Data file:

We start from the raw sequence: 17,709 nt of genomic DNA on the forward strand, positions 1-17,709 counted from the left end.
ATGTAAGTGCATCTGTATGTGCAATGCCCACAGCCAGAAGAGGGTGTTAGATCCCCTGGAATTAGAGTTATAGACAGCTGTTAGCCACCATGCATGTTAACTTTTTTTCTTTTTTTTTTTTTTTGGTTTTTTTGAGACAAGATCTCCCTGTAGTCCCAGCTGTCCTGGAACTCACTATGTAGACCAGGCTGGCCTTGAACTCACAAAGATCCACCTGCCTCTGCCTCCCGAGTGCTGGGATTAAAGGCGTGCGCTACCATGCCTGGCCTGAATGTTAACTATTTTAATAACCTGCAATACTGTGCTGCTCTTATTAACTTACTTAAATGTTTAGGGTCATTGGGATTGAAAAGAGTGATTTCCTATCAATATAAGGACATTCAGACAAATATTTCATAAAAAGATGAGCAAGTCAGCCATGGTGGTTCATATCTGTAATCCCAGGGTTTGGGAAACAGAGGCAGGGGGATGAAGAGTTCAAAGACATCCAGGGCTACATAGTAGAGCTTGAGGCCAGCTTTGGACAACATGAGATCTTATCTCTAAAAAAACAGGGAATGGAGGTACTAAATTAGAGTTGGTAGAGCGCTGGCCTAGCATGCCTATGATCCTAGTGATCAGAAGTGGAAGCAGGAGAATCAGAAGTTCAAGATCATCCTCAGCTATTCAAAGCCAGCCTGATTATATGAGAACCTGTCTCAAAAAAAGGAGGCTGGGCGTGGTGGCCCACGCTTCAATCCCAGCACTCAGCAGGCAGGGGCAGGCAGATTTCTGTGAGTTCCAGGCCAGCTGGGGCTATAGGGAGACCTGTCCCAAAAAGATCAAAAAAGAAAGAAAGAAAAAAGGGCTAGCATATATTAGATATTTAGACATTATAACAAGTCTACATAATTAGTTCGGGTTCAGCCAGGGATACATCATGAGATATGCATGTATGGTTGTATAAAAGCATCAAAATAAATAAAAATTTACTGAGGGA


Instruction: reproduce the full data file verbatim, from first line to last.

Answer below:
We start from the raw sequence: 17,709 nt of genomic DNA on the forward strand, positions 1-17,709 counted from the left end.
ATGTAAGTGCATCTGTATGTGCAATGCCCACAGCCAGAAGAGGGTGTTAGATCCCCTGGAATTAGAGTTATAGACAGCTGTTAGCCACCATGCATGTTAACTTTTTTTCTTTTTTTTTTTTTTTGGTTTTTTTGAGACAAGATCTCCCTGTAGTCCCAGCTGTCCTGGAACTCACTATGTAGACCAGGCTGGCCTTGAACTCACAAAGATCCACCTGCCTCTGCCTCCCGAGTGCTGGGATTAAAGGCGTGCGCTACCATGCCTGGCCTGAATGTTAACTATTTTAATAACCTGCAATACTGTGCTGCTCTTATTAACTTACTTAAATGTTTAGGGTCATTGGGATTGAAAAGAGTGATTTCCTATCAATATAAGGACATTCAGACAAATATTTCATAAAAAGATGAGCAAGTCAGCCATGGTGGTTCATATCTGTAATCCCAGGGTTTGGGAAACAGAGGCAGGGGGATGAAGAGTTCAAAGACATCCAGGGCTACATAGTAGAGCTTGAGGCCAGCTTTGGACAACATGAGATCTTATCTCTAAAAAAACAGGGAATGGAGGTACTAAATTAGAGTTGGTAGAGCGCTGGCCTAGCATGCCTATGATCCTAGTGATCAGAAGTGGAAGCAGGAGAATCAGAAGTTCAAGATCATCCTCAGCTATTCAAAGCCAGCCTGATTATATGAGAACCTGTCTCAAAAAAAGGAGGCTGGGCGTGGTGGCCCACGCTTCAATCCCAGCACTCAGCAGGCAGGGGCAGGCAGATTTCTGTGAGTTCCAGGCCAGCTGGGGCTATAGGGAGACCTGTCCCAAAAAGATCAAAAAAGAAAGAAAGAAAAAAGGGCTAGCATATATTAGATATTTAGACATTATAACAAGTCTACATAATTAGTTCGGGTTCAGCCAGGGATACATCATGAGATATGCATGTATGGTTGTATAAAAGCATCAAAATAAATAAAAATTTACTGAGGGA